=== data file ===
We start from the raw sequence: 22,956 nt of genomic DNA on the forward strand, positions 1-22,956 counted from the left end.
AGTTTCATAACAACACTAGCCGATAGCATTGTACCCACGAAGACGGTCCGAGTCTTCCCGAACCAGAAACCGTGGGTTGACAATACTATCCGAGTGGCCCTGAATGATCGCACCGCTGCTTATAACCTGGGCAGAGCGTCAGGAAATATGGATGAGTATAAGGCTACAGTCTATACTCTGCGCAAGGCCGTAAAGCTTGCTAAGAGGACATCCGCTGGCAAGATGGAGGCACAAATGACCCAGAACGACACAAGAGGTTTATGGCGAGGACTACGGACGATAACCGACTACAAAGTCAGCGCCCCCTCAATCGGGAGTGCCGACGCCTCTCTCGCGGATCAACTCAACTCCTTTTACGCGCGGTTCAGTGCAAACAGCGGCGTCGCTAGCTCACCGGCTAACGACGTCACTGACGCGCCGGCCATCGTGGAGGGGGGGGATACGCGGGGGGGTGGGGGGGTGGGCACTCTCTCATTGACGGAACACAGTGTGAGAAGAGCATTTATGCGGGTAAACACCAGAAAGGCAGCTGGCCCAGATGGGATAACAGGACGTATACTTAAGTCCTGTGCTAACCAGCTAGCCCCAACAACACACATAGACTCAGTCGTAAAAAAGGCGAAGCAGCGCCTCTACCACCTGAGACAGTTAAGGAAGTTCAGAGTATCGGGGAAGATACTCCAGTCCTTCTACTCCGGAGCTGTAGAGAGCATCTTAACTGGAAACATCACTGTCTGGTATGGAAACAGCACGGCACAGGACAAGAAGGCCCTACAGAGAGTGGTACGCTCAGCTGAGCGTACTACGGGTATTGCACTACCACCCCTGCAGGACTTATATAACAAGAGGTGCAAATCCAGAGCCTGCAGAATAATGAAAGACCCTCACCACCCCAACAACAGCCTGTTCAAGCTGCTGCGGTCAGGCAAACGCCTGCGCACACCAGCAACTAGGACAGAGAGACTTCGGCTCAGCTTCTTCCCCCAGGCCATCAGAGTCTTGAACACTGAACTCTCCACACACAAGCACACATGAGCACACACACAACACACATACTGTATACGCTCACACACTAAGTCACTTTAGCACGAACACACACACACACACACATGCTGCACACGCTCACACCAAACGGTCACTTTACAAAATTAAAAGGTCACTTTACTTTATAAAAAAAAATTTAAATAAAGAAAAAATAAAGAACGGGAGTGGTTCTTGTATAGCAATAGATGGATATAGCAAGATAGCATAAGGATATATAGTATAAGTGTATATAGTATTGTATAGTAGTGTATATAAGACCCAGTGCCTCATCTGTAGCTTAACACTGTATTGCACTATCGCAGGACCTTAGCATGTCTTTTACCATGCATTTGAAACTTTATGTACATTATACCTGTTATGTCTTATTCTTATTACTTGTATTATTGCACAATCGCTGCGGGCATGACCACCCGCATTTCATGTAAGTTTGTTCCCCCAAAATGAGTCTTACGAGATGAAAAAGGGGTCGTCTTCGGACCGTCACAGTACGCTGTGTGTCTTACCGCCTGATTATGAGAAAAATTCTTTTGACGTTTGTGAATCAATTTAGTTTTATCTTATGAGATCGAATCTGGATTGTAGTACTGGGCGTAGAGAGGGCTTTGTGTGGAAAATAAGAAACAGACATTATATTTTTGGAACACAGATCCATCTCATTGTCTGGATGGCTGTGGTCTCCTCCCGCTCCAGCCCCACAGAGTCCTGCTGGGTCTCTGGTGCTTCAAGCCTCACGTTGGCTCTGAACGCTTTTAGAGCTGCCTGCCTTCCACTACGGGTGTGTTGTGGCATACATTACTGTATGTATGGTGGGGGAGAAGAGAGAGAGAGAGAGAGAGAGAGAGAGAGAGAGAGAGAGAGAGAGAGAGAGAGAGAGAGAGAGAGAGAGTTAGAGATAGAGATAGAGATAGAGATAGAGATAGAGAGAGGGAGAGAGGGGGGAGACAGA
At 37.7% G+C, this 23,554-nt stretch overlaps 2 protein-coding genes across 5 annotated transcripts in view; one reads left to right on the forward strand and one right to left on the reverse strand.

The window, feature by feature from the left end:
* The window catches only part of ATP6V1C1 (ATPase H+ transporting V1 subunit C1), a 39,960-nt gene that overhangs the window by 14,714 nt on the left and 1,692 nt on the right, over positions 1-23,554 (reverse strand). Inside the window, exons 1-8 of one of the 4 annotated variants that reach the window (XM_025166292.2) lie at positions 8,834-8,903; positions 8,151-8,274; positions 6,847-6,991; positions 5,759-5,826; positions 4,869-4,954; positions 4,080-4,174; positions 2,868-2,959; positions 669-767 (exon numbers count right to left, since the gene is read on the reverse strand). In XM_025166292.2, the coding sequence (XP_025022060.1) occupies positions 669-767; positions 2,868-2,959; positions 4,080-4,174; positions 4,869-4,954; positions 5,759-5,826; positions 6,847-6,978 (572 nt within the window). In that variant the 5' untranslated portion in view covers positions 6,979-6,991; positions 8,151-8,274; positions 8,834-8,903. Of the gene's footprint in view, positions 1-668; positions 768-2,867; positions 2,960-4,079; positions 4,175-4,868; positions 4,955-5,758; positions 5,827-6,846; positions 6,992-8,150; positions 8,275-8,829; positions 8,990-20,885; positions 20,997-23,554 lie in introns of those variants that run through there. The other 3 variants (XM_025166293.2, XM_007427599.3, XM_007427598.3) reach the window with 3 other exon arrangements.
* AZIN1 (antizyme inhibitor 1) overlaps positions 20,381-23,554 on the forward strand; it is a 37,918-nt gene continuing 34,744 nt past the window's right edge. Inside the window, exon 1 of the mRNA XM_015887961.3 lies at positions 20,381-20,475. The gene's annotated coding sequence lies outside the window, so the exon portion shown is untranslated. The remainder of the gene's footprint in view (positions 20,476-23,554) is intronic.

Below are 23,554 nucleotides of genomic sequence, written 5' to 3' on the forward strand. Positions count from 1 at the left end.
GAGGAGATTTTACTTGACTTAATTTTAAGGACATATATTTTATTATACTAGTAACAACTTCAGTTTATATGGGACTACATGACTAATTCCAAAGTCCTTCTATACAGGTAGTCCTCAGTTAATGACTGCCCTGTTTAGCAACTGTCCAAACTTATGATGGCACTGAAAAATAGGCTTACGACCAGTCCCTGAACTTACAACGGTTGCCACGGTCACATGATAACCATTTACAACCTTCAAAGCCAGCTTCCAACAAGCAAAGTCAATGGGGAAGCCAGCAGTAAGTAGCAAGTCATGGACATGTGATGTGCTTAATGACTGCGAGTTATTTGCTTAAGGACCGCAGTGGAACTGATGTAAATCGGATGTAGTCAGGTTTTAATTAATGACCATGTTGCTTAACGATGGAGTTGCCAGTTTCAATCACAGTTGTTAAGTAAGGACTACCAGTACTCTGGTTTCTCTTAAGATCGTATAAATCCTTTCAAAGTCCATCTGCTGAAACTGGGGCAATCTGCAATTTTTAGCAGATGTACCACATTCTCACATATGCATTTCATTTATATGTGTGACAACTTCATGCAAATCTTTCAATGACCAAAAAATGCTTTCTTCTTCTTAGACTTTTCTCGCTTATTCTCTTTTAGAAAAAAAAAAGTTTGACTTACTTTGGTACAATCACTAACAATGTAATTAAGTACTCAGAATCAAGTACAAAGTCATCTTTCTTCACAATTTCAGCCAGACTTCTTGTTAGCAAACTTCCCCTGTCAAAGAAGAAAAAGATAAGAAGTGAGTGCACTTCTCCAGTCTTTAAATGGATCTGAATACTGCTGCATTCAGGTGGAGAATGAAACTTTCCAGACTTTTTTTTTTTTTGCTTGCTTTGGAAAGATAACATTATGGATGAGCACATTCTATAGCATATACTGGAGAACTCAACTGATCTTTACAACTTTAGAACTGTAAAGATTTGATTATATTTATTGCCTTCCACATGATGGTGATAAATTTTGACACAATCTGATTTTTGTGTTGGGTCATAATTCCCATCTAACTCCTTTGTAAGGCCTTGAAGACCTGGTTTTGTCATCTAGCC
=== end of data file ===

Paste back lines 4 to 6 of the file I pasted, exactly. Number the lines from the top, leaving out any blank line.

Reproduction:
The window, feature by feature from the left end:
* The window catches only part of ATP6V1C1 (ATPase H+ transporting V1 subunit C1), a 39,960-nt gene that overhangs the window by 14,714 nt on the left and 1,692 nt on the right, over positions 1-23,554 (reverse strand). Inside the window, exons 1-8 of one of the 4 annotated variants that reach the window (XM_025166292.2) lie at positions 8,834-8,903; positions 8,151-8,274; positions 6,847-6,991; positions 5,759-5,826; positions 4,869-4,954; positions 4,080-4,174; positions 2,868-2,959; positions 669-767 (exon numbers count right to left, since the gene is read on the reverse strand). In XM_025166292.2, the coding sequence (XP_025022060.1) occupies positions 669-767; positions 2,868-2,959; positions 4,080-4,174; positions 4,869-4,954; positions 5,759-5,826; positions 6,847-6,978 (572 nt within the window). In that variant the 5' untranslated portion in view covers positions 6,979-6,991; positions 8,151-8,274; positions 8,834-8,903. Of the gene's footprint in view, positions 1-668; positions 768-2,867; positions 2,960-4,079; positions 4,175-4,868; positions 4,955-5,758; positions 5,827-6,846; positions 6,992-8,150; positions 8,275-8,829; positions 8,990-20,885; positions 20,997-23,554 lie in introns of those variants that run through there. The other 3 variants (XM_025166293.2, XM_007427599.3, XM_007427598.3) reach the window with 3 other exon arrangements.
* AZIN1 (antizyme inhibitor 1) overlaps positions 20,381-23,554 on the forward strand; it is a 37,918-nt gene continuing 34,744 nt past the window's right edge. Inside the window, exon 1 of the mRNA XM_015887961.3 lies at positions 20,381-20,475. The gene's annotated coding sequence lies outside the window, so the exon portion shown is untranslated. The remainder of the gene's footprint in view (positions 20,476-23,554) is intronic.